It looks like the R&D loss cash out expenditure caps will equally apply to the R&D tax incentive. Secondly, since a business will be accessing two similar but non-identical programs, compliance efforts may be duplicated and onerous.

New Zealand attractive

Multinationals will locate high value R&D activities wherever the business case stacks up. Access to markets, the availability of skilled scientists and engineers, intellectual property law and other regulations are all factors.

Even so, tax matters.

Woods’ globally competitive R&D tax incentive package looks attractive, in particular compared to Australia.

The Australian Government tabled legislation only two weeks ago to reduce its R&D tax incentive for the majority of large businesses to just 4% (the benefit is up to 13.5% for certain businesses). I’m seeing business already considering whether to relocate certain R&D to New Zealand. 

Prepare now

This new funding could be available within days (from the start of an entity’s 2019/20 income year, for some businesses that could be as early as 1 October 2018.)

Businesses need to prepare now or risk sleep-walking past the potentially transformative R&D tax incentive.

Preparation takes two forms – modelling the potential impact of R&D incentive/growth grant options, and setting up the right systems for record-keeping.

On modelling, every business I’ve worked with has been different.

Businesses without growth grants can begin preparing for the programme immediately.

Businesses with growth grants need to determine which program will give them the better outcome and the best time to transition. The right choice will depend on each business’s:

  • Balance date and income year
  • Tax paying/loss position
  • Total R&D expenditure
  • Overseas activities
  • Activity and expense eligibility under each programme – not everything qualifying for a growth grant will qualify for the new R&D incentive and vice versa, and
  • Capitalisation of development expenses.

On record-keeping, preparation of evidentiary documents in real time is key.  This sounds simple, but getting processes right before a business enters the programme should minimise the compliance pain.


*David Snell is EY NZ Tax Policy Lead; Tim Benbow is EY National R & D Lead.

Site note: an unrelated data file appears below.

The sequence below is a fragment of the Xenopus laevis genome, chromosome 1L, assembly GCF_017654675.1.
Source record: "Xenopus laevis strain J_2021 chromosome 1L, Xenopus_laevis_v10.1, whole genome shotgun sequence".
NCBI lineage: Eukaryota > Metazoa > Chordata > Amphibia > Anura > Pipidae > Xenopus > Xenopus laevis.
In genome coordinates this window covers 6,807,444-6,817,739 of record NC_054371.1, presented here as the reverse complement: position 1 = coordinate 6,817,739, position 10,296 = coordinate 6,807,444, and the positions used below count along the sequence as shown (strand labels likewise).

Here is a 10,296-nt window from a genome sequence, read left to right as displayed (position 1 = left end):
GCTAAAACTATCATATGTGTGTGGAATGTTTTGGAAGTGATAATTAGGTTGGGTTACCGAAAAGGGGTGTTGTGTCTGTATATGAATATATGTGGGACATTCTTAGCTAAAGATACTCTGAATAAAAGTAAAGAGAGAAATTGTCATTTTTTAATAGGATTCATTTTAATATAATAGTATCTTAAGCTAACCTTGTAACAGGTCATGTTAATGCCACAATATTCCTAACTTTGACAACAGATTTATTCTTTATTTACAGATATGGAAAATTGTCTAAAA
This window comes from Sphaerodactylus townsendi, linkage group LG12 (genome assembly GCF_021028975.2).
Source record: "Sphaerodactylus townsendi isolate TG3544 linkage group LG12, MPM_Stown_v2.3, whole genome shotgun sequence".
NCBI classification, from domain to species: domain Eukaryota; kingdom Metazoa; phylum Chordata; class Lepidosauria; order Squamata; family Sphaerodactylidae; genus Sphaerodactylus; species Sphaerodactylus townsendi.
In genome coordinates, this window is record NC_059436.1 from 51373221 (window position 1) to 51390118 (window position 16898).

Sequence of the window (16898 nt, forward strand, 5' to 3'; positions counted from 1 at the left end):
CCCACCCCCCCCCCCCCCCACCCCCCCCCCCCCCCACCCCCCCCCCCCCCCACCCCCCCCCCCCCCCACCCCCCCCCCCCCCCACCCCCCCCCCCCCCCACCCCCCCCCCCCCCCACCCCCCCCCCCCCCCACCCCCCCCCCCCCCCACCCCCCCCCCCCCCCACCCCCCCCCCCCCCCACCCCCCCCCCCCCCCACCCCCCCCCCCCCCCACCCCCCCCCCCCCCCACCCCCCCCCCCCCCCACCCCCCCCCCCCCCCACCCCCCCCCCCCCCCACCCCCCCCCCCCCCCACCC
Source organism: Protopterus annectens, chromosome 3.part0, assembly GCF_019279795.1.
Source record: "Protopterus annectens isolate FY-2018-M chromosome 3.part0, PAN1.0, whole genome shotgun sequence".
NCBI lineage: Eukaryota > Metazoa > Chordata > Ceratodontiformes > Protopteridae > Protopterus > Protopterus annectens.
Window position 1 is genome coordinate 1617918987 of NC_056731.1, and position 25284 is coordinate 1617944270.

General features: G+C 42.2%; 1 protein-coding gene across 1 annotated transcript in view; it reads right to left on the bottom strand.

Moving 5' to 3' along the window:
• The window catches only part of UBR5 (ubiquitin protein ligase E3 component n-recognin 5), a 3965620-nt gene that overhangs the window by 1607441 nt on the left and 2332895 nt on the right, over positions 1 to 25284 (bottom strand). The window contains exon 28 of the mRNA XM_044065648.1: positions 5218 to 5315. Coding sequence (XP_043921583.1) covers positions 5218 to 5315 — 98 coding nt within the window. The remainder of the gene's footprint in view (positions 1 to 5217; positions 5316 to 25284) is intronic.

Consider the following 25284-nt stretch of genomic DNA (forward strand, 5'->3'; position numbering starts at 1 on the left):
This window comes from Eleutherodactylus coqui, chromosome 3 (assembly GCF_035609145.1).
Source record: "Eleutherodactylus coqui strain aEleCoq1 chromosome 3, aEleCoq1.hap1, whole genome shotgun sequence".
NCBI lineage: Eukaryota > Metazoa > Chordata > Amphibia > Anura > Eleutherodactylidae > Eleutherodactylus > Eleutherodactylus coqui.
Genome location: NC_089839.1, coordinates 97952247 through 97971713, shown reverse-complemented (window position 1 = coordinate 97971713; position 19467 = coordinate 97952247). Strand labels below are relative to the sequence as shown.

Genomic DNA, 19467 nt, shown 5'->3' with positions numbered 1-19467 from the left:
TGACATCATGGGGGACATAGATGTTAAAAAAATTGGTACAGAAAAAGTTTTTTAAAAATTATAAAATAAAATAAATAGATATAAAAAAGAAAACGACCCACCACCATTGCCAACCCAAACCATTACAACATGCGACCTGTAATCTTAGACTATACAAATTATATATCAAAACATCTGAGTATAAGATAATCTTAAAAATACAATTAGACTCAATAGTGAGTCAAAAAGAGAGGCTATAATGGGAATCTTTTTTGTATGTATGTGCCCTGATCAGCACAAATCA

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13 Comments

Seems like a good move. About time we incentivised productive activity rather than just pushing all money into the property sector and pretending it's good business.

I am not sure if you are correct on that NZ does not put a considerable amount of input into innovation (despite the obvious fact that NZ is obsessed with real estate). As per global innovation index, NZ ranks 16th in the world in amount of input toward innovative economy, however it has a terrible Innovation Efficiency Ratio (i.e. for a unit of input how much innovative output is produced). It ranks 59 in the world.
While I am not saying that it is not a good idea to allocate even more resources into innovation, the issue is we are not getting a value for money we invest. That may indicate a lack of strategy (or opportunity) for NZ economy as a whole.

It seems the problem is underutilization of innovation inputs, not the loss of value in the process. For example, despite featuring at rank 14 in tertiary enrollment, our poor performance in % of STEM graduates puts us at 61st in the world.
We are 45th in the world at capital formation, 42nd in local competition, 109th at FDI net inflows and 35th in research talent in business enterprise. We are 74th in ICT exports % of total trade and 38th in imports, meaning we neither produce nor consume enough of these services. Looks to me that we have the inputs needed to innovate but our businesses, government and workers lack the direction or initiative to produce the required outcome.

Hopefully, this initiative gets us moving in the right direction.

Your formulation sounds a lot more competent that mine. What I wanted to say was that we do not produce the results for the input we invest.

I was 47 before first visiting NZ (a 5 day holiday). Now I'm a patriotic Kiwi. In the thirty years of working in Europe, USA and the Pacific I met many New Zealanders - they were invariably hard working, good-natured, pragmatic, competant and often imaginative and creative. I was surprised to discover NZ is not the same as the talented people who leave it. There is an emigration problem. Kiwi risk takers prefer to take their risks overseas. It will take more than govt R&D tax refunds to change us.